- McConnell has advised his colleagues to play offense where they can — for example, his resolution with Lindsey Graham criticizing Democrats’ process. And he’s advised his more skittish, moderate, colleagues to deflect reporters’ questions by saying they’ll be “a juror” in Trump’s Senate trial and therefore can’t comment.
McConnell’s strategy just might work. But while it’s going on, there are stories of this non-functional administration that never get the press or the play that they would in a calmer time. Ben Carson recently missed a deadline allocating $8.9 billion dollars in disaster relief funds to Puerto Rico. Similarly, the Department of Homeland Security lacks a head, and the people Trump wants to nominate for the post are legally ineligible for the job. In any sane world, these stories would be commanding front page banners, but they are relegated way back, as was the story of Hillary being exonerated of any wrongdoing with emails, to page 16 of the New York Times. That’s because all of the emphasis is on Trump’s scandal du jour and the distraction he always creates to distract from it. This is who we are and how we live in Trumpworld, 2019.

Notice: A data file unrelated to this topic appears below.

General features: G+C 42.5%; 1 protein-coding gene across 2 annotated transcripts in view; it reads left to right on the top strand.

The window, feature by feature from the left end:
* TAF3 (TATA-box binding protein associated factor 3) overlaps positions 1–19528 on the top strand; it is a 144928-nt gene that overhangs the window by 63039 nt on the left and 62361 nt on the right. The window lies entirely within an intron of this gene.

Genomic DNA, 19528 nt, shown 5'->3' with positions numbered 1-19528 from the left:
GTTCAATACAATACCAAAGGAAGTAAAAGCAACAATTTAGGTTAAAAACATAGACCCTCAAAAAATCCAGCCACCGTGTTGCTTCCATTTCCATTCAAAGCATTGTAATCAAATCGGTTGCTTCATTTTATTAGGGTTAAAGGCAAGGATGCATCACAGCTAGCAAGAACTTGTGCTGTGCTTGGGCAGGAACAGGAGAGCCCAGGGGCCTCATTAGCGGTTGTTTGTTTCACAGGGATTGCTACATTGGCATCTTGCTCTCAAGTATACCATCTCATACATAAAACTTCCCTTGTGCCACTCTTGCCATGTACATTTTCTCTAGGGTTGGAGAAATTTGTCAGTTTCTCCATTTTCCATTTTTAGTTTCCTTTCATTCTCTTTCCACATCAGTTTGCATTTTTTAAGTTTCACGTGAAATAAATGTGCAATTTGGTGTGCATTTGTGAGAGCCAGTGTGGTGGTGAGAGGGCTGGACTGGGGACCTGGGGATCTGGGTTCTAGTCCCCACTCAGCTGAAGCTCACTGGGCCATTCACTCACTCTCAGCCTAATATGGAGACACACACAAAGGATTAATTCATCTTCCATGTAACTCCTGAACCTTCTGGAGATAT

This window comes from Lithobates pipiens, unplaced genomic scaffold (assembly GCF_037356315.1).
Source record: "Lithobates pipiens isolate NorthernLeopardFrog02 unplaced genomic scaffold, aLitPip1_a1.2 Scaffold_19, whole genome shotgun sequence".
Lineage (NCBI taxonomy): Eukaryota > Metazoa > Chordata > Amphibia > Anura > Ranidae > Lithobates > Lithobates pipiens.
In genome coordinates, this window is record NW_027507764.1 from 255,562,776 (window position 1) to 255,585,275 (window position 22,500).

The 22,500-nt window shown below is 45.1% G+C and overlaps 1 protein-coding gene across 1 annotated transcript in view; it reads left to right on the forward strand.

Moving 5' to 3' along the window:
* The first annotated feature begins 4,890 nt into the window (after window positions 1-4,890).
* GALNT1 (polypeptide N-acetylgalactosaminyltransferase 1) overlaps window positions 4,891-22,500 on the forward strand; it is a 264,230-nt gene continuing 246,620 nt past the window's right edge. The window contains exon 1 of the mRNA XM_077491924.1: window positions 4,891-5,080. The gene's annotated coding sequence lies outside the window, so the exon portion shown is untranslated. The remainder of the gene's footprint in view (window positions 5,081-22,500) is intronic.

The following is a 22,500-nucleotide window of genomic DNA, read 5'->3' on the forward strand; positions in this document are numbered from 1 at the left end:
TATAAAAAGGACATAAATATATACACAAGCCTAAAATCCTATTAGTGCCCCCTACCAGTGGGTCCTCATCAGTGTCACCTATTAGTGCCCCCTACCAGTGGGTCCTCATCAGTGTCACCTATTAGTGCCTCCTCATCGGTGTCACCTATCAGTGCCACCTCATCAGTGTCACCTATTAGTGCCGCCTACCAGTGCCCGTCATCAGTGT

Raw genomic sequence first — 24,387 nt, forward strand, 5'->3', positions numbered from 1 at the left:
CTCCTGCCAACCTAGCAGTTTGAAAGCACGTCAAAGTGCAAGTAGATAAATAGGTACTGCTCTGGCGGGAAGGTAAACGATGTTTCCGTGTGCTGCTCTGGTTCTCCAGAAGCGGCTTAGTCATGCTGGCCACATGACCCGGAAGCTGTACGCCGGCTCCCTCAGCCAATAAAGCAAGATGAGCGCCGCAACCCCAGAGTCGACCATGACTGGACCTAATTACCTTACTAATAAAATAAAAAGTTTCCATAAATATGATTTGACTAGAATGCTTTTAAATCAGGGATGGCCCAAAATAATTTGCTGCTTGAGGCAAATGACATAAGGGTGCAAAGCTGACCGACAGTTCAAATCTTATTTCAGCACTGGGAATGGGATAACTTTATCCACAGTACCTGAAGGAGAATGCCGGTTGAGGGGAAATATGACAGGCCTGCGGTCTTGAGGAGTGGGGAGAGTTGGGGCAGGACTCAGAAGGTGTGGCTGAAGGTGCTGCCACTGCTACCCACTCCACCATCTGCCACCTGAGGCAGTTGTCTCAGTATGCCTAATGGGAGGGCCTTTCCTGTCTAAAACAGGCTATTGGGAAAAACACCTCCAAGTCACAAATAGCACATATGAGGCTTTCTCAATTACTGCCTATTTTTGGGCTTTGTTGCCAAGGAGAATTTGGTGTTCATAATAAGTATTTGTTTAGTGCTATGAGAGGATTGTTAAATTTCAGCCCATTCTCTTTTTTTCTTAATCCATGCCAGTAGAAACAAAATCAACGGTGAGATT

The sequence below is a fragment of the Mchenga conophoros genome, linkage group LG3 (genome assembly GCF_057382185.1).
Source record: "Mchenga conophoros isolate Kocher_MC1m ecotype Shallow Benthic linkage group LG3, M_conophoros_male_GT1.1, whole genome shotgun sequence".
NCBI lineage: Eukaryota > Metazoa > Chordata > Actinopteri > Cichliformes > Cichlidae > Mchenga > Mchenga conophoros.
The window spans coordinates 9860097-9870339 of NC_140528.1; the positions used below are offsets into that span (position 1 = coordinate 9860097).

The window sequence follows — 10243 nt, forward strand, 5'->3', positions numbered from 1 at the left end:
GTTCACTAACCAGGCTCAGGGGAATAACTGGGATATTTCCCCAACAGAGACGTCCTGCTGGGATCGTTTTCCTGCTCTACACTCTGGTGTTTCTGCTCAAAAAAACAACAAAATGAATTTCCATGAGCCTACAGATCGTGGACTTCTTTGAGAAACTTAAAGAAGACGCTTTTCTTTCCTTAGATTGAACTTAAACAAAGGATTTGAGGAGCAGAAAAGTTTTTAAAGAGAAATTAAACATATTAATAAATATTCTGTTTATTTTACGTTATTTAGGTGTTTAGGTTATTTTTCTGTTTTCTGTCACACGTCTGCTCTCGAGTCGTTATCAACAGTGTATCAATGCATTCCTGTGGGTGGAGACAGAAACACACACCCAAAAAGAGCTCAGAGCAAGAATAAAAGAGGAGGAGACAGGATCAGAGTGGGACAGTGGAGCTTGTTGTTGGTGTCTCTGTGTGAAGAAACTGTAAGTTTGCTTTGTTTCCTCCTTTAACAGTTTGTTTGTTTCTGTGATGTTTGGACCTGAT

I honestly don’t think that we can take another four more years of Donald Trump, but for right now, this is the state of play politically. And admittedly, it was a win in the House the other day for Trump, when not a single Republican representative voted for the impeachment resolution. The Republicans always go along to get along and unless something miraculous happens to force their hands, individually, to where it comes down to a clear case of political survival vs. following Trump, then and only then will you see Republicans take a stance contrary to the one that McConnell is taking now, outlined here. Then they will abandon Trump, but not until then. Unless forced to that point, the Republicans will do anything to stay in power, even if it means destroying the America we know. That is how grim this is. One year from today is election day. Think about it. One Trump administration is a horrific gaffe, democracy spinning out of control and down a strange path. But a Trump reelection will make the statement to the world, “This is who we are. This is what America has become.”